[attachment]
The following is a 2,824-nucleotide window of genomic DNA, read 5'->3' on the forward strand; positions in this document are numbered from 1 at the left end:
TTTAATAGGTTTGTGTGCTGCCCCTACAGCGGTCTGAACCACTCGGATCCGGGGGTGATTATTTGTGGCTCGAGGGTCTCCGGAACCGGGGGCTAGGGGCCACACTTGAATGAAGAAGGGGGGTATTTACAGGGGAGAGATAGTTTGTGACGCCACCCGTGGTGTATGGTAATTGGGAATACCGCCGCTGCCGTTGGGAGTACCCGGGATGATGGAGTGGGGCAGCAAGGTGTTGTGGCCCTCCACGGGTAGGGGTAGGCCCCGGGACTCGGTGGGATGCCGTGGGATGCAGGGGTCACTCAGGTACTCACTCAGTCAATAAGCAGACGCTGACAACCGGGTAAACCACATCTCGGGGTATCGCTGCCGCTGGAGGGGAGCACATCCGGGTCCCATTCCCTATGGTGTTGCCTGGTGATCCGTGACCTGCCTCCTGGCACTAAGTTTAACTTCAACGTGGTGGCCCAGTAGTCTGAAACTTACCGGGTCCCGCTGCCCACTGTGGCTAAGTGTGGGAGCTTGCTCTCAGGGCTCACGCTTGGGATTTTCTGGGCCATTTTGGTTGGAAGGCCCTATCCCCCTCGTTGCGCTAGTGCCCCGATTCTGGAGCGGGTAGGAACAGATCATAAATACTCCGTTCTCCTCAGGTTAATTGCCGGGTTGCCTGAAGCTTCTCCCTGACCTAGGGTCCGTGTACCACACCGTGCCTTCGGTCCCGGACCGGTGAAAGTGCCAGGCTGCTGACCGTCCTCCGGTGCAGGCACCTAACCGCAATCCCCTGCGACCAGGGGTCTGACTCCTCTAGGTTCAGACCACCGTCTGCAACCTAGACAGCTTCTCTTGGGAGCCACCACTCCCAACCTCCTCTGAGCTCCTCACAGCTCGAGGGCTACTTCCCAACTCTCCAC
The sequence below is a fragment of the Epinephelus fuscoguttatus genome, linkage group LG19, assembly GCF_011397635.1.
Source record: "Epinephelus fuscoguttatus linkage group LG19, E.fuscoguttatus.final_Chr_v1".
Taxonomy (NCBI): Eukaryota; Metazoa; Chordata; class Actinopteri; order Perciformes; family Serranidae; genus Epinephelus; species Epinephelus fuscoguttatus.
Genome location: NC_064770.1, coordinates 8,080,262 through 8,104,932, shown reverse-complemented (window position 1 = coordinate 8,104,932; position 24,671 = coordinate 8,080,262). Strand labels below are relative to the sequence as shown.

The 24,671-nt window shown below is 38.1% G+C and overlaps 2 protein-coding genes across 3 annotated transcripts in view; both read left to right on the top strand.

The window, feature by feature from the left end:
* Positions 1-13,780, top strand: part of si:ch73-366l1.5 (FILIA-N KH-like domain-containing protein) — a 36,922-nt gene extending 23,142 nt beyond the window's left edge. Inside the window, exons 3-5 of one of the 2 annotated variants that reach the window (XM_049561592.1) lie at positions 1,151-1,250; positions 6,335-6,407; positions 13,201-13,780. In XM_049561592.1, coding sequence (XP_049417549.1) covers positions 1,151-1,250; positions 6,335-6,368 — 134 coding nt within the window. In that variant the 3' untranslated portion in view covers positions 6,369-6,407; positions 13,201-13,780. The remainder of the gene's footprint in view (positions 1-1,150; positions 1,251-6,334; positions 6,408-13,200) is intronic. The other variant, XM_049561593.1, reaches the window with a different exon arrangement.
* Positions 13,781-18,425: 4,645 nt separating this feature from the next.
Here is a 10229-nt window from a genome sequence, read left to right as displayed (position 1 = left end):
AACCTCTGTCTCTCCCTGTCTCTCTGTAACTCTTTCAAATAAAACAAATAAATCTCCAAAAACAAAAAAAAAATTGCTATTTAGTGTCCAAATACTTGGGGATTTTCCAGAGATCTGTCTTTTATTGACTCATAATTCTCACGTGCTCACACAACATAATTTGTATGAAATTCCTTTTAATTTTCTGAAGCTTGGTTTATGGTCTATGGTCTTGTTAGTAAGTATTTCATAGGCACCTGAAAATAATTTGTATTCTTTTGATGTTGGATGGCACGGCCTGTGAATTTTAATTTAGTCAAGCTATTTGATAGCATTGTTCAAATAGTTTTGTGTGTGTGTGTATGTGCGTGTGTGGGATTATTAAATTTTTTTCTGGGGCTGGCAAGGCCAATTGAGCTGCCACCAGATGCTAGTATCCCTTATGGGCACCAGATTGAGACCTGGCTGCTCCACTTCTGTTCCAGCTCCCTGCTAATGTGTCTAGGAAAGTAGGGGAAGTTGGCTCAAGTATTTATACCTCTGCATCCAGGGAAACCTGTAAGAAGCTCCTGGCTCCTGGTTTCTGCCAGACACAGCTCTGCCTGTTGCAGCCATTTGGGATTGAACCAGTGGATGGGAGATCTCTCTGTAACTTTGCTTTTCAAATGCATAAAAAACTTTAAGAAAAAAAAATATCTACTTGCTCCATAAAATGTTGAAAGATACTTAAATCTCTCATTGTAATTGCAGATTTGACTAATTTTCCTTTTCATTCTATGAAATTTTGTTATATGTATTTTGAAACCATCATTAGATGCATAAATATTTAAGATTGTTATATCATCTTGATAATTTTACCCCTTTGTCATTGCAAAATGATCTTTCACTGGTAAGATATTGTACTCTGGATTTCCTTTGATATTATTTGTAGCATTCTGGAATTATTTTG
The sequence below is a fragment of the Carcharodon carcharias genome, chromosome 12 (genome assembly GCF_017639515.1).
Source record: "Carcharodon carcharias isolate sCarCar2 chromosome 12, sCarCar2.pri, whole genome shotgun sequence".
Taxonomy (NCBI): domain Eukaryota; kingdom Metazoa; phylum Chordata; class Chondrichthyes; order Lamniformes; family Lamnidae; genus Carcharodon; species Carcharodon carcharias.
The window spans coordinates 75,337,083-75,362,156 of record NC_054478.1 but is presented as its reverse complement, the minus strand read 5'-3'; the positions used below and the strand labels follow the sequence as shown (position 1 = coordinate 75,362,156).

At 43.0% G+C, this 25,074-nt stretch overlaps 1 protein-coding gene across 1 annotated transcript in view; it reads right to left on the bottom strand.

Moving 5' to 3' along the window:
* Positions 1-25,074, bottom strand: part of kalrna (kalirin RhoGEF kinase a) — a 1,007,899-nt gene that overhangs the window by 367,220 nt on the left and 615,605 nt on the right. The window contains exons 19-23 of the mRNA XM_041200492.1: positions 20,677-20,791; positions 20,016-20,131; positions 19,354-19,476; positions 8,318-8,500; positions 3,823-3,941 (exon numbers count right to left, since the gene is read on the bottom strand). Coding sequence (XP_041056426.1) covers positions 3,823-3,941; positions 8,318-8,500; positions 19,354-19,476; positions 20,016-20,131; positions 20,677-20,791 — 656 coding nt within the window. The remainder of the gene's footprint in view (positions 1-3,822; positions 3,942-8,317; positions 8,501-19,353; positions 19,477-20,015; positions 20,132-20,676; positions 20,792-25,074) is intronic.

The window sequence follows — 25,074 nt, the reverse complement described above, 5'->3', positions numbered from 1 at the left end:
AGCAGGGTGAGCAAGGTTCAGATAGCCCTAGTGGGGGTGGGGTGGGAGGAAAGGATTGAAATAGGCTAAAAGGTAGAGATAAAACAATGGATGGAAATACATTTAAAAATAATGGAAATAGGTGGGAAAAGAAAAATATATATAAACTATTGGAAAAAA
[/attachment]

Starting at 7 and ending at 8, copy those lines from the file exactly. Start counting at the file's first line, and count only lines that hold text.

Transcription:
The 24,671-nt window shown below is 38.1% G+C and overlaps 2 protein-coding genes across 3 annotated transcripts in view; both read left to right on the top strand.

The window, feature by feature from the left end: